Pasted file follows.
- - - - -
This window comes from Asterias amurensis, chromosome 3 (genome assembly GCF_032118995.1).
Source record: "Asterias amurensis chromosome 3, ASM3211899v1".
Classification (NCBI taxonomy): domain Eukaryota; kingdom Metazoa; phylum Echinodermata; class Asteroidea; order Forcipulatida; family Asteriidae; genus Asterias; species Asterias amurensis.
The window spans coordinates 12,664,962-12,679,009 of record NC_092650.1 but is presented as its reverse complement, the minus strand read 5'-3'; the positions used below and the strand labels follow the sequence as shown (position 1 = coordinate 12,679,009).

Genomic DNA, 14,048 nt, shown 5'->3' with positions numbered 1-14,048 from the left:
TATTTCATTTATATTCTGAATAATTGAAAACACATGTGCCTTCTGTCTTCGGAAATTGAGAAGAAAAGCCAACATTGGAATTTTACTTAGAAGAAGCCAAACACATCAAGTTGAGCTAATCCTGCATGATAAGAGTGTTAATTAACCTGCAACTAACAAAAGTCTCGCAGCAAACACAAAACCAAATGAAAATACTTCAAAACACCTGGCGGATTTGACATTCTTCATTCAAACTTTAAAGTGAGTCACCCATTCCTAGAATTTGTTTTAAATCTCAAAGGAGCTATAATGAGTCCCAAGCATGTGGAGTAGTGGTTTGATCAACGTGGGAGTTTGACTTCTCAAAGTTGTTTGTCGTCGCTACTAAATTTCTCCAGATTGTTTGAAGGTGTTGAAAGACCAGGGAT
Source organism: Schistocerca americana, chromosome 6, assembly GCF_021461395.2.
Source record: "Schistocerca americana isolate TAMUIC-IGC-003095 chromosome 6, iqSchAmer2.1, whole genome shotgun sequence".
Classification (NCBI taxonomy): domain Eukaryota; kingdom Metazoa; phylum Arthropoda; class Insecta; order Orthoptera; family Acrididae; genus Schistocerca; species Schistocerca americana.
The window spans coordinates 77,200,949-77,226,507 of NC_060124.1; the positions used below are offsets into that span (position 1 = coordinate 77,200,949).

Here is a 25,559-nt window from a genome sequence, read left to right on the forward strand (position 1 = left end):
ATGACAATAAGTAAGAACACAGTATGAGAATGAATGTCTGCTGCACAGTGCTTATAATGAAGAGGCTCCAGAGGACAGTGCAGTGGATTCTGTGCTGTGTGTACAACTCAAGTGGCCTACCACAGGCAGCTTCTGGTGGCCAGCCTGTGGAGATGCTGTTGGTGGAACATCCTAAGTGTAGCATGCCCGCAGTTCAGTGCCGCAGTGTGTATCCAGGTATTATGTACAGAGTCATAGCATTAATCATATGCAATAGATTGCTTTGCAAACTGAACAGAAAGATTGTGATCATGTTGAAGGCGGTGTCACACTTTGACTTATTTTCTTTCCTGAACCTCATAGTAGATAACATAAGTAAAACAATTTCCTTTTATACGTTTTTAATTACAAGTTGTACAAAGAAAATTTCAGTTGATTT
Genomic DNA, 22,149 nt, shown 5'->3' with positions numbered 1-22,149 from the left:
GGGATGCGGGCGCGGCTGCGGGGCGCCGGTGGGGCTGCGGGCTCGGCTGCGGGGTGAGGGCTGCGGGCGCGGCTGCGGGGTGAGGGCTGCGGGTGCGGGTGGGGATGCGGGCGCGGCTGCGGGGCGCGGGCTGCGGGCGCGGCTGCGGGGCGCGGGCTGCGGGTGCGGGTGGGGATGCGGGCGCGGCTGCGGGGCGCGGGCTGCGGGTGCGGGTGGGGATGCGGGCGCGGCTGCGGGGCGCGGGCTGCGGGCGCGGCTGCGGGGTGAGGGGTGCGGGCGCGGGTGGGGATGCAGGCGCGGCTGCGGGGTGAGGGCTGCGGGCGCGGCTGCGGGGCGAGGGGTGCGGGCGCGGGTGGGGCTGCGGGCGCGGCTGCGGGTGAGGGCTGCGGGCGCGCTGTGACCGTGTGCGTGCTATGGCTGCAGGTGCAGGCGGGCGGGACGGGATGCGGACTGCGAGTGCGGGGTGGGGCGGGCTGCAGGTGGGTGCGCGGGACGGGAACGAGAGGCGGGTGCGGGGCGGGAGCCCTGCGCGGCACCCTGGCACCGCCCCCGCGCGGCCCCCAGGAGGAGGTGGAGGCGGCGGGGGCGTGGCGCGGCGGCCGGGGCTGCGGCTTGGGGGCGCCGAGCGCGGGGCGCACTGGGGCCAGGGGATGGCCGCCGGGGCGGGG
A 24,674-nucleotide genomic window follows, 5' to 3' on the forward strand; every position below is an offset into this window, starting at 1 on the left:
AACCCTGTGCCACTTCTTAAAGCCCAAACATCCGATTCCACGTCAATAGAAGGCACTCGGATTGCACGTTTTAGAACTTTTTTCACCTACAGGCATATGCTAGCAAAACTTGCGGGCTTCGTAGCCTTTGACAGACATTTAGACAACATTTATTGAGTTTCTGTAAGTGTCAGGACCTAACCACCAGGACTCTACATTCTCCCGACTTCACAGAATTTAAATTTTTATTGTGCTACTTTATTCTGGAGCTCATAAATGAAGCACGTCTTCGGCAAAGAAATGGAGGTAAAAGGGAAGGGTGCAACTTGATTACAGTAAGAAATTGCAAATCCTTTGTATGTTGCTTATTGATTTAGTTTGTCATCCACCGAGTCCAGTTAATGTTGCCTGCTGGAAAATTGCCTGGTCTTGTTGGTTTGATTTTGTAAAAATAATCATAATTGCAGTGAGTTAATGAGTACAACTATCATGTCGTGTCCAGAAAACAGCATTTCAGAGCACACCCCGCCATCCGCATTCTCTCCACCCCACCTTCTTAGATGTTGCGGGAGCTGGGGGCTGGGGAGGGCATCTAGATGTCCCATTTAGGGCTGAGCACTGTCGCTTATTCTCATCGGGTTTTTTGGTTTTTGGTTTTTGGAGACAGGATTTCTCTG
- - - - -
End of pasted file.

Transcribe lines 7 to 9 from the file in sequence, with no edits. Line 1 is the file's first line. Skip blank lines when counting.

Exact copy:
Source organism: Schistocerca americana, chromosome 6, assembly GCF_021461395.2.
Source record: "Schistocerca americana isolate TAMUIC-IGC-003095 chromosome 6, iqSchAmer2.1, whole genome shotgun sequence".
Classification (NCBI taxonomy): domain Eukaryota; kingdom Metazoa; phylum Arthropoda; class Insecta; order Orthoptera; family Acrididae; genus Schistocerca; species Schistocerca americana.